Now, there has been no little debate over the past 40 years (since the publication of that Constitution) about the "organic" nature of the reform of the Roman Rite that followed the Second Vatican Council. Pope Paul VI hoped that the 1969 reform of the Roman Rite would "[put] an end to uncertainties, to discussions, to arbitrary abuses." But it appears that was not the case.

Many changes were introduced that were never mentioned in the Constitution. Some practices were illegally introduced and legalized (via indult in some occasions) after the fact. Elements traditional to the Roman Rite (such as Latin, chant, and worship ad orientem) were silently lost. And abuses crept in; some abuses barged in.

Consider the words of the late Pope John Paul II, in his encyclical letter Ecclesia de Eucharistia (2003):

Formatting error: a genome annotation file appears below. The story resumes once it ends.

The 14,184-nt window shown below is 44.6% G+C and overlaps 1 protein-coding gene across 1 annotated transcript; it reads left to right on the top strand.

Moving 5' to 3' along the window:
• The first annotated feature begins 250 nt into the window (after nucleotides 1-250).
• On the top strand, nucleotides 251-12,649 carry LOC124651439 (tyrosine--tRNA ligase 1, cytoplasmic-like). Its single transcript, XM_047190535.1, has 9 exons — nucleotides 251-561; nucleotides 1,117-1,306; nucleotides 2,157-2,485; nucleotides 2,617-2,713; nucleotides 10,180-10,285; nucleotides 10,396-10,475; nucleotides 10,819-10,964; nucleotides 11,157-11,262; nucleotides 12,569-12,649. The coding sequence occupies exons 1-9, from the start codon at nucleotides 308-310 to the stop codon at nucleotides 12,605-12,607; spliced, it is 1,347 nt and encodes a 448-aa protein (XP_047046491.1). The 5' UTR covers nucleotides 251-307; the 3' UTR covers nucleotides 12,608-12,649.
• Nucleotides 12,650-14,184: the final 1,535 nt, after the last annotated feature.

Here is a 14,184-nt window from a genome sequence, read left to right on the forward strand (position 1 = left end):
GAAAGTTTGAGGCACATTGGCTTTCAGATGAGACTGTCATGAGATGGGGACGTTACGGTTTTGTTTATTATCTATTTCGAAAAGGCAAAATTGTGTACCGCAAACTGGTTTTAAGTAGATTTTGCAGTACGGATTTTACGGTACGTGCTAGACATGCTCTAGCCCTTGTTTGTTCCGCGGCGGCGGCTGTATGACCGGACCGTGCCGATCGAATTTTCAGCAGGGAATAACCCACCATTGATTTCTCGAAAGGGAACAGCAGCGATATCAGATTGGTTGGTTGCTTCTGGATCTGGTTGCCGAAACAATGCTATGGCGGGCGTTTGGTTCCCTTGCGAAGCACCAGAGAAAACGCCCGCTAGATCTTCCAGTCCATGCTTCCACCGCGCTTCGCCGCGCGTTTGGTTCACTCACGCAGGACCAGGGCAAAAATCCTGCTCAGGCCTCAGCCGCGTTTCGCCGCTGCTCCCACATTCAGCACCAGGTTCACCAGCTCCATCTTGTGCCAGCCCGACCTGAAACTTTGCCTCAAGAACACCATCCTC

10. In some places the practice of Eucharistic adoration has been almost completely abandoned. In various parts of the Church abuses have occurred, leading to confusion with regard to sound faith and Catholic doctrine concerning this wonderful sacrament. At times one encounters an extremely reductive understanding of the Eucharistic mystery. Stripped of its sacrificial meaning, it is celebrated as if it were simply a fraternal banquet. Furthermore, the necessity of the ministerial priesthood, grounded in apostolic succession, is at times obscured and the sacramental nature of the Eucharist is reduced to its mere effectiveness as a form of proclamation. This has led here and there to ecumenical initiatives which, albeit well-intentioned, indulge in Eucharistic practices contrary to the discipline by which the Church expresses her faith. How can we not express profound grief at all this? The Eucharist is too great a gift to tolerate ambiguity and depreciation.